ORLANDO, Fla. — Prosecutors in Orange and Osceola counties will no longer request bail be set for people charged with minor offenses. 

State Attorney Aramis Ayala announced Wednesday that if a person is not a threat to the community or a flight risk, bail won't be necessary and the person should be released on their own recognizance.

Such crimes include:

  • Possession of cannabis less than 20 grams
  • Possession of drug paraphernalia
  • Driving with a suspended license
  • No valid driver's license
  • Attaching tag not assigned to a vehicle
  • No vehicle registration
  • Disorderly intoxication/conduct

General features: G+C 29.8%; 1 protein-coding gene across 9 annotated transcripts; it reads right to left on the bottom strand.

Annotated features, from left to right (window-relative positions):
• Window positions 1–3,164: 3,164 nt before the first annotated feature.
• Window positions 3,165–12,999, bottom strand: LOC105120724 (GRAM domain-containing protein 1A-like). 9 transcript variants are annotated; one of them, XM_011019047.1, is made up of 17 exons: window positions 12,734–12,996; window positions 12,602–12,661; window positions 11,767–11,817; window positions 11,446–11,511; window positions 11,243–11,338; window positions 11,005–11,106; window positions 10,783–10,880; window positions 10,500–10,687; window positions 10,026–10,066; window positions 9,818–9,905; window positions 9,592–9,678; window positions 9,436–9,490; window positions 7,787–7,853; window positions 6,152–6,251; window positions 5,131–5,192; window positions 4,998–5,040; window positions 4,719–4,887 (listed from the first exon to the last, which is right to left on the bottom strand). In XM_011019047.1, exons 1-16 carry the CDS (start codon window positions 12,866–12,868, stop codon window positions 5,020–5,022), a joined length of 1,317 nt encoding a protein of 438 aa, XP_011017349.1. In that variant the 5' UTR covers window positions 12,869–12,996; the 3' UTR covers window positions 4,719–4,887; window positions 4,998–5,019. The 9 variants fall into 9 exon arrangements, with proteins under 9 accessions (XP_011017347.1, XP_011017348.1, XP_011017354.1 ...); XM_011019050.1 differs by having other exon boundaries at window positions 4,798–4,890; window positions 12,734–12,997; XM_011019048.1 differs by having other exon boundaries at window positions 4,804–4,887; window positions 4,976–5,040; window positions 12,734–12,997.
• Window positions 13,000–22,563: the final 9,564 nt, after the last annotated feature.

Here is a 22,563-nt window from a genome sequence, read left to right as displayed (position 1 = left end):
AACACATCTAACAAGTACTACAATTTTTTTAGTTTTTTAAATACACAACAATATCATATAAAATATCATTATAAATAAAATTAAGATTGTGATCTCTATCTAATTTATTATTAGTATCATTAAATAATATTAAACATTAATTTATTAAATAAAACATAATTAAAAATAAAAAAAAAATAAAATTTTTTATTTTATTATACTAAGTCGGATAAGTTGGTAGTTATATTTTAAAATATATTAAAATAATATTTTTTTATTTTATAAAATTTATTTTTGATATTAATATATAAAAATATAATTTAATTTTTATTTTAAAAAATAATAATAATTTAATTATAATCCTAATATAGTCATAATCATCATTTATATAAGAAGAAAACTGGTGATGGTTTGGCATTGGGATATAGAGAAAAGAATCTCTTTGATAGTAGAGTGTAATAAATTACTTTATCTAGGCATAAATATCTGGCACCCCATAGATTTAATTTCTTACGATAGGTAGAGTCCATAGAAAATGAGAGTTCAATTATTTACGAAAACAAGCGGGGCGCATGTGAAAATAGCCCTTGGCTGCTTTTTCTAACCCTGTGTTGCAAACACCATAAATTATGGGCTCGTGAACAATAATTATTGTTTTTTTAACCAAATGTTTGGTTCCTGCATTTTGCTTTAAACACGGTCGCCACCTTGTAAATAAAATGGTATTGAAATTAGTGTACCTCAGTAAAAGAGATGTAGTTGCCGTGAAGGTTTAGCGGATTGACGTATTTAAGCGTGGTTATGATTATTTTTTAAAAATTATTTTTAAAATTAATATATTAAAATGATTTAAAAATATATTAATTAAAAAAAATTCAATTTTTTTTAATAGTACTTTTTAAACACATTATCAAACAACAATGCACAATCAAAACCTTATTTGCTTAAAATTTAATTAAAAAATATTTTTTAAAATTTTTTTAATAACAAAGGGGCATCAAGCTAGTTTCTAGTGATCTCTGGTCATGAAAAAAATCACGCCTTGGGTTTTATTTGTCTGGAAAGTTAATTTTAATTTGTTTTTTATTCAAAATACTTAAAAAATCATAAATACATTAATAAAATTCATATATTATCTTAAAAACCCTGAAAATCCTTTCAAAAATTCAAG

• Panhandling
  • Loitering

The new rule won't be advocated for crimes associated with domestic violence, stalking, firearms and dangerous felonies, the State Attorney said.

Ayala said the new rule is in keeping with Florida law, saying the law calls for "a presumption in favor of release on nonmonetary conditions" for nondangerous offenses.

The announcement appears to have the support of Chief Judge Fred Lauten, who said in the news release, "There is a national movement toward nonmonetary bond. One of the issues with monetary release is it benefits the wealthy while it is an impediment to people with lesser means."

Ayala said the Orange County Jail holds an average of 2,360 people a day. Of those, 1,806, or about 77 percent, are awaiting trial. Ayala said many of those cannot afford to post bond.